Yes, I think people are not comfortable anymore to write in this straightforward, traditional way, especially the younger, more progressive writers. So it’s interesting—you have social commentary, and you also get a little bit of structural experiment. You have themes that are very, very Thai. I’m actually very interested to see what new writers will come up […]
  • The End of Days by Jenny Erpenbeck December 15, 2014
    For Jenny Erpenbeck, no life is lived in an indisputable straight line. Which is why, in her new novel (new in English, though published in 2012 as Aller Tage Abend) she approaches the narrative as a series of potential emotional earthquakes, some which take place, some which might have taken place, all of which reveal something of how political turbulence p […]
  • In the Heart of the Heart of the Country by William H. Gass December 15, 2014
    Once, at a writers symposium, William Howard Gass remarked that to substitute the page for the world is a form of revenge for the recognition that "you are, in terms of the so-called world, an impotent nobody." There is inarguably no contemporary writer of American stock in whose work one might locate a more ambitious war of attrition between innov […]
  • Faces in the Crowd by Valeria Luiselli December 15, 2014
    Luiselli’s first novel, Faces in the Crowd, translated into fluid English by Christina MacSweeney, is the perfect illustration of this attitude toward fiction writing. Narrated in short sections spanning multiple storylines and the better part of one hundred years, it uses "[d]eep excavations" to expose the empty spaces in two lives, those of a you […]

Now S/Z Is What I'd Call Creative Criticism

S-Z-roland-barthes If we can get behind Harold Bloom's assertion that texts engender other texts–and thus that literary criticism, like fiction and poetry, is an artistic response to an earlier work–then Roland Barthes' S/Z is an excellent example of what Bloom had in mind. Rarely have I seen a critical work that so manhandles its source material. It is, after all, a 200-page essay on a 13-page story.

In the book, Barthes breaks down Balzac's story "Sarrasine" into 561 "lexias," which for him is a unit of any given text worth commenting on. Thus, for instance, lexia #2 reads: "I was deep in one of those daydreams," which then occasions a 2/3 of a page discussion. Clearly the lexias offer Barthes lots of room to let his imagination run loose, but he grants himself even more space: in S/Z one also finds a series of short digressions headed by Roman numerals and somewhat obscure titles (e.g. "XVIII. THE CASTRATO'S PROSPERITY"), these digressions bearing a certain tangential significance to the lexias they follow.

To say that in S/Z Barthes uses "Sarrasine" as license to write whatever he wants is overstating the case, but only slightly. The closest comparison I can think of at this point would be Pale Fire, where Kinbote's "criticism" (I use the term with hesitation) runs roughshod over Shade's poem, yet nonetheless remains captive to the logic of the source material.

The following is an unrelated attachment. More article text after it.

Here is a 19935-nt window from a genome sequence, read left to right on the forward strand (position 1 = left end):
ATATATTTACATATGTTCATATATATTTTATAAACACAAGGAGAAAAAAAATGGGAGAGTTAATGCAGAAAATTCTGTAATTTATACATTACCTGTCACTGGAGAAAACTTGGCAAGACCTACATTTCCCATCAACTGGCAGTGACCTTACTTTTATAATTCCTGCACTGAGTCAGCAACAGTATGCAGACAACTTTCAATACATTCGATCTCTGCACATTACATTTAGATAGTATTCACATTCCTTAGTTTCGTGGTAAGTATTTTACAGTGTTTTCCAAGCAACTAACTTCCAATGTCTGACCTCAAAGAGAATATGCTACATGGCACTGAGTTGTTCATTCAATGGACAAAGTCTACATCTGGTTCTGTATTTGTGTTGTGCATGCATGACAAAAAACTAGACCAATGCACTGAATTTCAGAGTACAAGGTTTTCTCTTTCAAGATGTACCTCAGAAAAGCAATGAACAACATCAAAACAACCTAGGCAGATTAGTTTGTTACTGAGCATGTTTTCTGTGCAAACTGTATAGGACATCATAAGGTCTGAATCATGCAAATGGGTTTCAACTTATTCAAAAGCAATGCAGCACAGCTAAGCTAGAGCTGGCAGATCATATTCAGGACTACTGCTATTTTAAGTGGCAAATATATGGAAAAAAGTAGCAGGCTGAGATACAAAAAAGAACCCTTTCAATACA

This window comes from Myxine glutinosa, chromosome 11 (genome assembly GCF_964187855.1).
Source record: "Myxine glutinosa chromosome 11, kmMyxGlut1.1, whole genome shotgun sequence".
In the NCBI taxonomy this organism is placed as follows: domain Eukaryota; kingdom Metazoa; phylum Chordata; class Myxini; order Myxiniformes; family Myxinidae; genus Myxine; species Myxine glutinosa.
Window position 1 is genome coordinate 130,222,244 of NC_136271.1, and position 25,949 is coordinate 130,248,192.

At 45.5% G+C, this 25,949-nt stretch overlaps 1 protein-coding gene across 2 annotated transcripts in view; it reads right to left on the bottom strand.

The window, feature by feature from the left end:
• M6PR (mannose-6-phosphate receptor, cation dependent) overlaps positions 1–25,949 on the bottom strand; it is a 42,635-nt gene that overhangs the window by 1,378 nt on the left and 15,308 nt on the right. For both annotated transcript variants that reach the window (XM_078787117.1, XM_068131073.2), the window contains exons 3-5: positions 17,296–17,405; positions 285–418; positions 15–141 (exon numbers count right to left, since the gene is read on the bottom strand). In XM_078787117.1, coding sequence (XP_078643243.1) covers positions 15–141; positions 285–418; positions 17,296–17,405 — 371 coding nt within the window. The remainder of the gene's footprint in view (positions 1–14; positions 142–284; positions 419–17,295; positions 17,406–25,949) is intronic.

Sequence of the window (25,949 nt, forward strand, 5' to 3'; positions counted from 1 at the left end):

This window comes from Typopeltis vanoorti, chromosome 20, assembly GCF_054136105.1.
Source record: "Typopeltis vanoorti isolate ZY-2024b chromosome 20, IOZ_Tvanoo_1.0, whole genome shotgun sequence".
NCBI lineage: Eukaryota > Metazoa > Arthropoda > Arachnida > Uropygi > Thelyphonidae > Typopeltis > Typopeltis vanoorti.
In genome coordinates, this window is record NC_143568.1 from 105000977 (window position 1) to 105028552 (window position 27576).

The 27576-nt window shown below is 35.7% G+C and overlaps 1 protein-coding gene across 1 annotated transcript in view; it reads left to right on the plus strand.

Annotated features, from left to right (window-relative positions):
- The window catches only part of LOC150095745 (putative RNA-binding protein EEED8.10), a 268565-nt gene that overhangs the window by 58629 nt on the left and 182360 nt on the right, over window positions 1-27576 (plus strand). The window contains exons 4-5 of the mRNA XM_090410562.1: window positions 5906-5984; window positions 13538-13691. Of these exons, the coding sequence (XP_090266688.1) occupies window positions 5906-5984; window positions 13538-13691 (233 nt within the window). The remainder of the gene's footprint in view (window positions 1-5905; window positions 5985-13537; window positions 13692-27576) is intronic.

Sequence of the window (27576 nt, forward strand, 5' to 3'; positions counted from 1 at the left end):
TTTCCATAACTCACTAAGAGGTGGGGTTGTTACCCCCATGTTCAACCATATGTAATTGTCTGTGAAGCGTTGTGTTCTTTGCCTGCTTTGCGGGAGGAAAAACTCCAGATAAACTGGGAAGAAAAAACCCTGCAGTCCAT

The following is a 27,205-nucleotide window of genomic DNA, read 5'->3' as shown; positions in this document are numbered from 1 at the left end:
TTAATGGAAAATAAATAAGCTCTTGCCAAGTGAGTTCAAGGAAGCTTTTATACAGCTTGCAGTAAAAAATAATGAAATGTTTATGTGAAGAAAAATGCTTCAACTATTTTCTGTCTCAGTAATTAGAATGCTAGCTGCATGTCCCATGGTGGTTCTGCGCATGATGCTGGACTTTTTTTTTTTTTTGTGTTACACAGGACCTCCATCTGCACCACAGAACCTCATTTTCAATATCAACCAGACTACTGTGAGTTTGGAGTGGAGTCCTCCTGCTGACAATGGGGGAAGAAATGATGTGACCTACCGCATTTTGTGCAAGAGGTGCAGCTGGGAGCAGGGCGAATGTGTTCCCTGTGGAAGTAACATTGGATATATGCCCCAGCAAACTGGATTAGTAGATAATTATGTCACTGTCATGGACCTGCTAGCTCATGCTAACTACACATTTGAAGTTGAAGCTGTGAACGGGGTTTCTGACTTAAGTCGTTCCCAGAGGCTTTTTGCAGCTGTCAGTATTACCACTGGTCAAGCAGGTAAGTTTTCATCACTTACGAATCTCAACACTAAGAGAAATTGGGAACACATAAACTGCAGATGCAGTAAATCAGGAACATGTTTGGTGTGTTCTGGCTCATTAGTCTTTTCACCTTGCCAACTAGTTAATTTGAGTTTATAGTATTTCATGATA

One way you can tell Barthes' respect for the text he critiques is by how he continually imbues it with agency, as if it was an organism in its own right. This must be the first critical book I've read in which the text (here personified as "the discourse") actually becomes a subject, with certain needs and wants. E.g.:

. . . for the moment, probably due to the needs of the Antithesis, the discourse can only contrast the old man-machine with the new child-woman.

Essentially, in S/Z Barthes is picking apart "Sarrasine" into constituent pieces (although he's the first to acknowledge that the pieces he discovers are but one way of breaking up this piece of writing). A bit like an archaeologist, he's assigning each piece certain traits and organizing them along various schemas of his own creation. Thus, in S/Z he is attempting to create a response to "Sarrasine" that disrespects the narrative logic of the story (for example, he completely spoils the ending within the first pages, but in an analysis such as this "spoiler" really has no meaning), while simultaneously creating a different kind of critical logic. Thus, in my reading, it's a creative response to a source text, similar to how an author of fiction would reinvent a source text in his or her own writing (e.g. the use of Hawthorne and the Quixote in The New York Trilogy, or the use of the Odyssey in Ulysses).

The last thing I want to say about this book right now is that it's delightfully full of all kinds of the portentous statements that I love to encounter in Barthes. For instance: "Thus, realism (badly named, at any rate often badly interpreted) consists not in copying the real but in copying a depicted copy of the real." Or: "Beauty (unlike ugliness) cannot really be explained: in each part of the body it stands out, repeats itself, but it does not describe itself. Like a god (and as empty), it can only say: 'I am what I am.'" And lastly, what at this point must be my favorite, if only for its audacity:

And then: if literature and painting are no longer held in a hierarchical reflection, one being the rear-view mirror for the other, why maintain them any longer as objects at once united and separate, in short, classed together? Why not wipe out the difference between them (purely one of substance)? Why not forgo the plurality of the "arts" in order to affirm more powerful the plurality of "texts"?

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More from Conversational Reading:

  1. On That Creative Criticism School Thing . . . At The Valve there's an interesting discussion of J.C. Hallman's essay on launching a school of creative criticism. Among others, Zak Smith, of Gravity's Rainbow...
  2. Kazuo Ishiguro: Don’t Call Noctures a Novel Round these parts, it's big news when Kazuo Ishiguro has a new book out. Nocturnes doesn't hit the States till fall, but the UK...
  3. On the Pleasures of Rereading (by Barthes), And On the Pleasures of Rereading Bolano I'd like to share a quote here from S/Z by Roland Barthes, which is itself quoted in Structuralism in Literature by Robert Scholes. I've included...
  4. Kafkaesque Criticism Writing on Franz Kafka: The Office Writings in The New Republic, Louis Begley makes Kafka criticism sound a little, well, Kafkaesque: Thus was constituted the...
  5. The Translation Creative Commons I've been discussing retranslation in light of the new edition of The Tin Drum. One issue that comes up is, what do you do if...